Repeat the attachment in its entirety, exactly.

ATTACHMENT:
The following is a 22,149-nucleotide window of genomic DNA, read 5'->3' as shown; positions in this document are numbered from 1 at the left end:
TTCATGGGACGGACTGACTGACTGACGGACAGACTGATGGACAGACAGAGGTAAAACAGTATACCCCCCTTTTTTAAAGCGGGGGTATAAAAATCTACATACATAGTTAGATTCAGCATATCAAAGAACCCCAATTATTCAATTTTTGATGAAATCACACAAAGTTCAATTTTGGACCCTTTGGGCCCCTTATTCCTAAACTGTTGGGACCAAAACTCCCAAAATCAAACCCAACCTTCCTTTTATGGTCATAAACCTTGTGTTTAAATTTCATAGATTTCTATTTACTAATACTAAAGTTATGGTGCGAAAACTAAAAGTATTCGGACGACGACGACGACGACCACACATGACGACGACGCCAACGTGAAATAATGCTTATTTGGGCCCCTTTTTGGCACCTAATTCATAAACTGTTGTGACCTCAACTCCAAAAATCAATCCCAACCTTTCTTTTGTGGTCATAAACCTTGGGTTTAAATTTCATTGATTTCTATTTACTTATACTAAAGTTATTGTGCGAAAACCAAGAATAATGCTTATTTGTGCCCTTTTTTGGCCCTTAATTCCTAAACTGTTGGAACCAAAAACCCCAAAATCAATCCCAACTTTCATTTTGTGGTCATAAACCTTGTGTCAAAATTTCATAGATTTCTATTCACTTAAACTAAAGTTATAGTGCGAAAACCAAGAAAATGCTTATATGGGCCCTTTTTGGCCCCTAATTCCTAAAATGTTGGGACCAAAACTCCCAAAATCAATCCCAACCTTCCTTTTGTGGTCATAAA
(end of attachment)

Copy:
The following is a 22,149-nucleotide window of genomic DNA, read 5'->3' as shown; positions in this document are numbered from 1 at the left end:
TTCATGGGACGGACTGACTGACTGACGGACAGACTGATGGACAGACAGAGGTAAAACAGTATACCCCCCTTTTTTAAAGCGGGGGTATAAAAATCTACATACATAGTTAGATTCAGCATATCAAAGAACCCCAATTATTCAATTTTTGATGAAATCACACAAAGTTCAATTTTGGACCCTTTGGGCCCCTTATTCCTAAACTGTTGGGACCAAAACTCCCAAAATCAAACCCAACCTTCCTTTTATGGTCATAAACCTTGTGTTTAAATTTCATAGATTTCTATTTACTAATACTAAAGTTATGGTGCGAAAACTAAAAGTATTCGGACGACGACGACGACGACCACACATGACGACGACGCCAACGTGAAATAATGCTTATTTGGGCCCCTTTTTGGCACCTAATTCATAAACTGTTGTGACCTCAACTCCAAAAATCAATCCCAACCTTTCTTTTGTGGTCATAAACCTTGGGTTTAAATTTCATTGATTTCTATTTACTTATACTAAAGTTATTGTGCGAAAACCAAGAATAATGCTTATTTGTGCCCTTTTTTGGCCCTTAATTCCTAAACTGTTGGAACCAAAAACCCCAAAATCAATCCCAACTTTCATTTTGTGGTCATAAACCTTGTGTCAAAATTTCATAGATTTCTATTCACTTAAACTAAAGTTATAGTGCGAAAACCAAGAAAATGCTTATATGGGCCCTTTTTGGCCCCTAATTCCTAAAATGTTGGGACCAAAACTCCCAAAATCAATCCCAACCTTCCTTTTGTGGTCATAAA